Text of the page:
•  Missing Links in Academics, a workshop geared towards 2nd-8th grade teachers, reading specialists and speech-language pathologists, will be held November 3-4, 2011 at the DuBard School. Participants will explore how multisensory techniques and advanced decoding skills can assist in the teaching of the National Reading Panel five areas of reading.     

  • Mark your calendars for the 16th Annual DuBard Symposium: Dyslexia and Related Disorders which is set for February 2-3, 2012 at the Thad Cochran Center at Southern Miss. Speakers will include Diane Lyon, of Synergistic Education Solutions, and Danita Munday, an educational consultant.    
In This Issue
Director's News
DuBard School Scoop
Advisory Board News
Where are They Now?
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Where Are They Now?
Anna Cooley: A Student Success Story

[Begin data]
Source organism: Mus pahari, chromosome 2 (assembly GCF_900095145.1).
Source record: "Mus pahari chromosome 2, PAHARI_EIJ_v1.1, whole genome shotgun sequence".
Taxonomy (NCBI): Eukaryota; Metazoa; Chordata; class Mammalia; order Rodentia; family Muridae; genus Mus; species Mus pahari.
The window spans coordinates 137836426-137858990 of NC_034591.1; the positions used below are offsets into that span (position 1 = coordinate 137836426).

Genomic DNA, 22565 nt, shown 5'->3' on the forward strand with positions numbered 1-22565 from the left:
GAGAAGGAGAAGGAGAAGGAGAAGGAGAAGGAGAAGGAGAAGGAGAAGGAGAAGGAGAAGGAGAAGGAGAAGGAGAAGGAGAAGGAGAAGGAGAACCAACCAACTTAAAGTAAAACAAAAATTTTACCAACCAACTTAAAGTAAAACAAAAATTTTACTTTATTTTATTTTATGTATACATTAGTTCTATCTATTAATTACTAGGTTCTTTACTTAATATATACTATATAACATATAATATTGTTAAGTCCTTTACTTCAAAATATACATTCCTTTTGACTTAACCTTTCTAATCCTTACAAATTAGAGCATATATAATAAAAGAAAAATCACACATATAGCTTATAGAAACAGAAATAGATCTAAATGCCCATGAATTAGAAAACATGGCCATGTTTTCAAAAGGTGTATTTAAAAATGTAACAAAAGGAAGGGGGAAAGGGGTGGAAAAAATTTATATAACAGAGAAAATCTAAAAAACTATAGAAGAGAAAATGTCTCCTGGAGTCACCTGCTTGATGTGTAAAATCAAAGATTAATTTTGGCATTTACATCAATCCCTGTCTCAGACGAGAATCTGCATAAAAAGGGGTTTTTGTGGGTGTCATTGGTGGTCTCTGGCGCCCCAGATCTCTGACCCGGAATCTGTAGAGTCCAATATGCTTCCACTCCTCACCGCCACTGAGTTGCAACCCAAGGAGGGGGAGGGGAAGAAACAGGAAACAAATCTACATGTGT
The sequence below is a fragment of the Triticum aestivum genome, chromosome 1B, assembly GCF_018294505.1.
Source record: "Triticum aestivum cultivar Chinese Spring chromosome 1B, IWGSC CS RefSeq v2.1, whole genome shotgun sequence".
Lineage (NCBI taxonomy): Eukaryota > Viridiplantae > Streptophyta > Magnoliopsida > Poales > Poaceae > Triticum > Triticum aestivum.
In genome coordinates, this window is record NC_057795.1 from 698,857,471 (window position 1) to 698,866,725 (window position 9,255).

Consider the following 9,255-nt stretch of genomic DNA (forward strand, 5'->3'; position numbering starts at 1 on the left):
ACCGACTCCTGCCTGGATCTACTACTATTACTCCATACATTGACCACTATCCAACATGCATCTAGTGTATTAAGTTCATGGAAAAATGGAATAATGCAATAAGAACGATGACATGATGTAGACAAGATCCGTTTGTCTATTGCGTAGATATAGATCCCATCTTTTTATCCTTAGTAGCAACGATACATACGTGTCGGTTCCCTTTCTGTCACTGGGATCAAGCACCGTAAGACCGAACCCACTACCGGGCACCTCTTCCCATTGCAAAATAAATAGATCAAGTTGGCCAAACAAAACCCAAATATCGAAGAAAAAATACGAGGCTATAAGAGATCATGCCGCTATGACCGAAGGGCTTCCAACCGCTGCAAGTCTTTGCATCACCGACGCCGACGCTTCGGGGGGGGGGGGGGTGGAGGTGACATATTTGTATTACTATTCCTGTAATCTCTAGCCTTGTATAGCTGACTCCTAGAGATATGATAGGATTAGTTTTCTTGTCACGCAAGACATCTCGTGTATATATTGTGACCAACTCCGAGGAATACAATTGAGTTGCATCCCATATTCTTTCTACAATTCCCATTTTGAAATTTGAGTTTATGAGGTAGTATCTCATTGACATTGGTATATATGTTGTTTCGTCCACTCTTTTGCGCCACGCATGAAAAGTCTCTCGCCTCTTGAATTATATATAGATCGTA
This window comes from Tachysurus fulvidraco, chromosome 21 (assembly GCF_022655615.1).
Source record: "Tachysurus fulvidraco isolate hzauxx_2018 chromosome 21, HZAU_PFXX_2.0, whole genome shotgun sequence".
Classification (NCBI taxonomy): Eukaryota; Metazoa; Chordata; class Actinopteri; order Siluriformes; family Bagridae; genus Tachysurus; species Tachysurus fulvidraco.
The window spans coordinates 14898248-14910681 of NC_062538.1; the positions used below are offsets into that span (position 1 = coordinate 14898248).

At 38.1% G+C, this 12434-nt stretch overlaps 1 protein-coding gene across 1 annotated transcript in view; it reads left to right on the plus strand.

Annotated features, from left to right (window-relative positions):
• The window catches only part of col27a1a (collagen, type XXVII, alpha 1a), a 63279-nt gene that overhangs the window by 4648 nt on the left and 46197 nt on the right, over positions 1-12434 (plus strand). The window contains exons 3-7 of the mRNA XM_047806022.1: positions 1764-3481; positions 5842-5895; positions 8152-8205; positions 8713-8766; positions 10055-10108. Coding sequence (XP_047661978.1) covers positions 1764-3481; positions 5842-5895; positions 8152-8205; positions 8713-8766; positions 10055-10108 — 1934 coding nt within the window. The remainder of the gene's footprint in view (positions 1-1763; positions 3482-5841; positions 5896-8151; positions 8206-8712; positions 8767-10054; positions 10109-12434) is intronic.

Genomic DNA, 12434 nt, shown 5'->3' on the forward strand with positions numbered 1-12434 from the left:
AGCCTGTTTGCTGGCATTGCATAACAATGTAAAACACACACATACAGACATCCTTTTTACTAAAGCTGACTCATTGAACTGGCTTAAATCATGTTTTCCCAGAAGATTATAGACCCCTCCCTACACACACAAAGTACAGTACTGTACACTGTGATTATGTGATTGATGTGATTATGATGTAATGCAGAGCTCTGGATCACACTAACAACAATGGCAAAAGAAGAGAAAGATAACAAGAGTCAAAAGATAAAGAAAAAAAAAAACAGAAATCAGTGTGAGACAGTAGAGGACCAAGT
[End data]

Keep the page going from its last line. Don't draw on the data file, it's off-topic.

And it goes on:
Anna Cooley

When Anna Cooley was just two years old, her mother knew something may be wrong.  


"She would say a word then forget it. You could barely understand her at all. She would get so aggravated," said Joanna  Cooley.


Joanna and Calvin Cooley, who attended the DuBard School himself as a child, brought Anna to the school for testing. Anna began therapy soon after, and she then attended the full-time enrollment program from four to eight years old.  


"I remember working with the cards [Association Method Cards] to learn sounds and words," said Anna. "I still have my notebook."


Anna's language and reading improved, and she transitioned back to her local public school.  


Now Anna is thriving at school. In fact, she was the valedictorian of her middle school last year, earning the highest grade of any student at McLain Attendance Center in her hometown of Leakesville.


"The DuBard School helped me to develop good study habits. Our lessons were repetitious. I apply those skills as I study now," said Anna.